I was born in Indonesia right after WWII on Tual in the Kei Islands, in the area of the Spice Islands, near Ambon and close to the coast of New Guinea. In a little house, without the aid of a doctor or nurse, my father delivered me on Sunday afternoon on January 20th, and showed me off to all the native people who had gathered in the yard to look at the first Dutch child born in Tual. “Selamat tuan besar, selamat siang - sangat beruntung - indah anak jadi putih,” they said (Hello Sir, good afternoon – very lucky, beautiful child – very white). My father was a police officer in the still active Dutch Police force and that year was stationed in Tual to oversee the political prisoners sent there with their families.
Indonesia was in turmoil at the time, and many Dutch citizens, including almost all of our family, were leaving their birthplace in these the now former Dutch colonies to go back to The Netherlands, aka Holland. It was not an easy adjustment for many that had lived in Indonesia for many generations, and when in Holland they often felt like strangers, aliens, and missed their tropical and easy colonial life. For those of mixed ancestries, the adjustment was often unbearable, not only the cold climate was hostile, but the Dutch people were far from welcoming the "Indos", as they were often called.
But during these turbulent and traumatic times in the fifties, my parents did not immediately go back to The Netherlands with the rest of the family and most of their friends, but stayed until 1959 at their home in Jakarta on Java, and pretended that everything was still the same. And for the most part it was practically the same in the beginning of those ten years when I was growing up.
My sister was born two years after me, at a modern hospital in Utrecht, Holland, since it was the custom to go on annual "leave" to the homeland for several months. Each year, the annual journey was made via boat for six weeks around Cape Hope in Africa, stopping at all sorts of exciting ports along the route, Singapore, Colombo in Sri Lanka, Madagascar, Cape town, and the Canary Islands. Once we went through the Suez Canal and went on a breath-stopping excursion to see the pyramids. The way back to Indonesia took several days via propeller plane, often stopping at Karachi, in newly independent Pakistan, for refueling.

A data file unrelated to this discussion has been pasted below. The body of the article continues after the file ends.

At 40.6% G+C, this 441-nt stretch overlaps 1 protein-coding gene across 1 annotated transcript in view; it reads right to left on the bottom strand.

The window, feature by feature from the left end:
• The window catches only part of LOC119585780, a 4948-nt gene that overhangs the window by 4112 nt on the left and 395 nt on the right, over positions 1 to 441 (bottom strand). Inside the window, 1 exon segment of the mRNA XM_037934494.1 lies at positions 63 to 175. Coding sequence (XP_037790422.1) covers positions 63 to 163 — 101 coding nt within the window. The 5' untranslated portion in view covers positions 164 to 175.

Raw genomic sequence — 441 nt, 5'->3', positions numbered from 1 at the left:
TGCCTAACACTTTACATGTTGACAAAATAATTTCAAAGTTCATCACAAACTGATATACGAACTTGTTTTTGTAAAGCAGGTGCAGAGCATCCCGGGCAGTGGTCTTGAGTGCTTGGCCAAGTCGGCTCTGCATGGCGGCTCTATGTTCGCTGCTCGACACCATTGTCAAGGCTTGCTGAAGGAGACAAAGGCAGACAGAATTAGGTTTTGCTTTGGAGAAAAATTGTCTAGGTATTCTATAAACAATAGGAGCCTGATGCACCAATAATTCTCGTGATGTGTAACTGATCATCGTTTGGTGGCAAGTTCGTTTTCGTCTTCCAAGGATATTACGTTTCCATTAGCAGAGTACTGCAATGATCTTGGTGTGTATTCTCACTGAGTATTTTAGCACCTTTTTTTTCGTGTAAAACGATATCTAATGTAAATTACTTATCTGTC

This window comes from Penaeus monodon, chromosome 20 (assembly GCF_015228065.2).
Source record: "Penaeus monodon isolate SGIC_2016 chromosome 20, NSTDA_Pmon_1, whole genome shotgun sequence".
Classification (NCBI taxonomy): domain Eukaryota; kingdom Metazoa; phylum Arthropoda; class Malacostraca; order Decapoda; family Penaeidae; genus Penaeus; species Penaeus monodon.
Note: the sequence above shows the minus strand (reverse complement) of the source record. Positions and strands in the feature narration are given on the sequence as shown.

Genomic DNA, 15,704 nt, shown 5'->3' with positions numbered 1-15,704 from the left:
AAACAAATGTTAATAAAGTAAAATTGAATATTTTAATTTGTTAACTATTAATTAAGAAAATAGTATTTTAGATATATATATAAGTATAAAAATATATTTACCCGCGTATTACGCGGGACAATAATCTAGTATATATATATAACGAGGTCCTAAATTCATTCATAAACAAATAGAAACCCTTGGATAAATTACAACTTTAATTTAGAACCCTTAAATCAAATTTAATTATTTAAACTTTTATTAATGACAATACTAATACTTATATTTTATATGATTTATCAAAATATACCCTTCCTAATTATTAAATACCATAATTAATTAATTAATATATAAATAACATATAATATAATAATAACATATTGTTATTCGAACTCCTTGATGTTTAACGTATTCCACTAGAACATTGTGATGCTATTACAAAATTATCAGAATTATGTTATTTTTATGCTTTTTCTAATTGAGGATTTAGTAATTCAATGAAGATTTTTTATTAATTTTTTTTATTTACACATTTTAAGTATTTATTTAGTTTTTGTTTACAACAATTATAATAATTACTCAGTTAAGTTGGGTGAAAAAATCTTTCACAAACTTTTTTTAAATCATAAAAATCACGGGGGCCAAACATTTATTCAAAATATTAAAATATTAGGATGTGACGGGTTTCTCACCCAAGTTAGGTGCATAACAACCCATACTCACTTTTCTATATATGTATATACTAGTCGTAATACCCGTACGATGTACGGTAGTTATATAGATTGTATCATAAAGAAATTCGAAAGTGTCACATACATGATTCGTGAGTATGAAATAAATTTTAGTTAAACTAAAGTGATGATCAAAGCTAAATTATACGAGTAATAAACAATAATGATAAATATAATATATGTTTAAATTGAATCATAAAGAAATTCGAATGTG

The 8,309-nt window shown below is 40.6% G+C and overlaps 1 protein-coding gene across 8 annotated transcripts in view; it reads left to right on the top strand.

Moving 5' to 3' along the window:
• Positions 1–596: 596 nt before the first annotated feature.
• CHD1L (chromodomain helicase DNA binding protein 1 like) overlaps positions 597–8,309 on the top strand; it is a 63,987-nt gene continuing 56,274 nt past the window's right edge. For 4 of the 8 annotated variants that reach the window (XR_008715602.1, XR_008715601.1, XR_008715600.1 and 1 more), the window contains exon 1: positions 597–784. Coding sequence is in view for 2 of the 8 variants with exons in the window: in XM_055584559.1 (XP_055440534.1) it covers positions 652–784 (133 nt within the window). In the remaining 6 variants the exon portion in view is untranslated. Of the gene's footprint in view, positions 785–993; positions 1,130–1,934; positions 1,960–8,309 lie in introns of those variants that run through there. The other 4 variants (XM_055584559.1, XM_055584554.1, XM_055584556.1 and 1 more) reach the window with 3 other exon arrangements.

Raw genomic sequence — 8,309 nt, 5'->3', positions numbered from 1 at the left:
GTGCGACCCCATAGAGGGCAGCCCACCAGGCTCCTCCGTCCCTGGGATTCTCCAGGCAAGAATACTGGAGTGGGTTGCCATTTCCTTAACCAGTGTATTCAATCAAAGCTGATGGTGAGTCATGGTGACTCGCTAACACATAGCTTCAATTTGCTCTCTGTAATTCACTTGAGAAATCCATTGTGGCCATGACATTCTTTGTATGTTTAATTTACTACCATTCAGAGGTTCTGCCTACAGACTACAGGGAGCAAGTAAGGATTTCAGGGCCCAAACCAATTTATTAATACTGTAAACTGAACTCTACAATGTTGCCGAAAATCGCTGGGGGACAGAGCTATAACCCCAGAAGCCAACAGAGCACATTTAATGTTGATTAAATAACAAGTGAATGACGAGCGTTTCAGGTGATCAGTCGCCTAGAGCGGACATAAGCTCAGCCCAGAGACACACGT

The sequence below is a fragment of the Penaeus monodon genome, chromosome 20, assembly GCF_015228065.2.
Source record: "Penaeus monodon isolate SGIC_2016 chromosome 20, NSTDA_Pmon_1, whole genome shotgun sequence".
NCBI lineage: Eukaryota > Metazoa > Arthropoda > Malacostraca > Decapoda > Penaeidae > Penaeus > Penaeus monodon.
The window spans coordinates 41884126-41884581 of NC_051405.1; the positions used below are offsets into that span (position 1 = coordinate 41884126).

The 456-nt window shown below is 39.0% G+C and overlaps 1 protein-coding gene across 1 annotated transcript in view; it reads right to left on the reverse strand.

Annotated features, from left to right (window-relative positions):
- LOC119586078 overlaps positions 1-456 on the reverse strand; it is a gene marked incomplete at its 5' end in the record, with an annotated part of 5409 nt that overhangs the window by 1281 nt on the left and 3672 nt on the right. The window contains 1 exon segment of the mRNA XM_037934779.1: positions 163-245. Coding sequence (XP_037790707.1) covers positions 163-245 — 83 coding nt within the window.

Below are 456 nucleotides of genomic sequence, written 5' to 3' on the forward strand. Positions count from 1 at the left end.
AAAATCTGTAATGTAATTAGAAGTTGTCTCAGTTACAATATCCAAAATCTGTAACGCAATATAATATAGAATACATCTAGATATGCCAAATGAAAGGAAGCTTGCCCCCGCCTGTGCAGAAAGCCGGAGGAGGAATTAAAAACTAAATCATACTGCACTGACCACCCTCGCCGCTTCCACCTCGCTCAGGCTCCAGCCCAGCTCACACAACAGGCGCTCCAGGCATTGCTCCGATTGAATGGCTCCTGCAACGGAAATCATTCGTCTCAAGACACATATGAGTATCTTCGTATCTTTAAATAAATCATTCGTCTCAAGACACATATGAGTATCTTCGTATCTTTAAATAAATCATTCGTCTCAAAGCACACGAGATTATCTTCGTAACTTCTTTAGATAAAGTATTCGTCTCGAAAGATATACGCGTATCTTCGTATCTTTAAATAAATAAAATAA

As a child in this new Indonesia, my fondest memories are of soft and warm people around me, many little friends to play with; the great rain monsoons when it seemed like a river fell out of the sky; and the Kali (sort of a drainage canal) at the end of the block where we went swimming against the rules; the green rice paddy terraces high up on the mountains on the way to our cottage in Bogor, where it was cold at night, and we rode the small little horses around the neighborhood. My Dad drove our 1952 Studebaker, and we took with us our "babu''s" (nursemaids). It was fun and easy, we kept clothes and other essentials at our cottage, and we bought food at the stalls along the way. A swimming pool was made by damming off of a section of a small river with practically freezing water in that pool my sister caught a scorpion and let it walk on the back of her hand, she never got hurt, despite all of our yelling. In the stifling hot and muggy summers back in Jakarta, at week's end, my father would take us on his sailboat out of Priok Harbor and with the great winds of the Banda seas we would cut through the water at very great speed, flying by atolls of colored coral sticking out of the sea. And oh...the food - especially all the street vendors such as the tukan sate-babi (pork) or sate-ayam (chicken) with his pot of charcoal on one end of his shoulder yoke, and sate's, seasonings, and other lip-smacking things at the other side...hmmm the burning smell of barbecue as the sate's browned and our mouths were watering.
When I went back to Indonesia in 1989 after many years away, I literally kissed the ground of my HOME, and tears ran down my cheeks.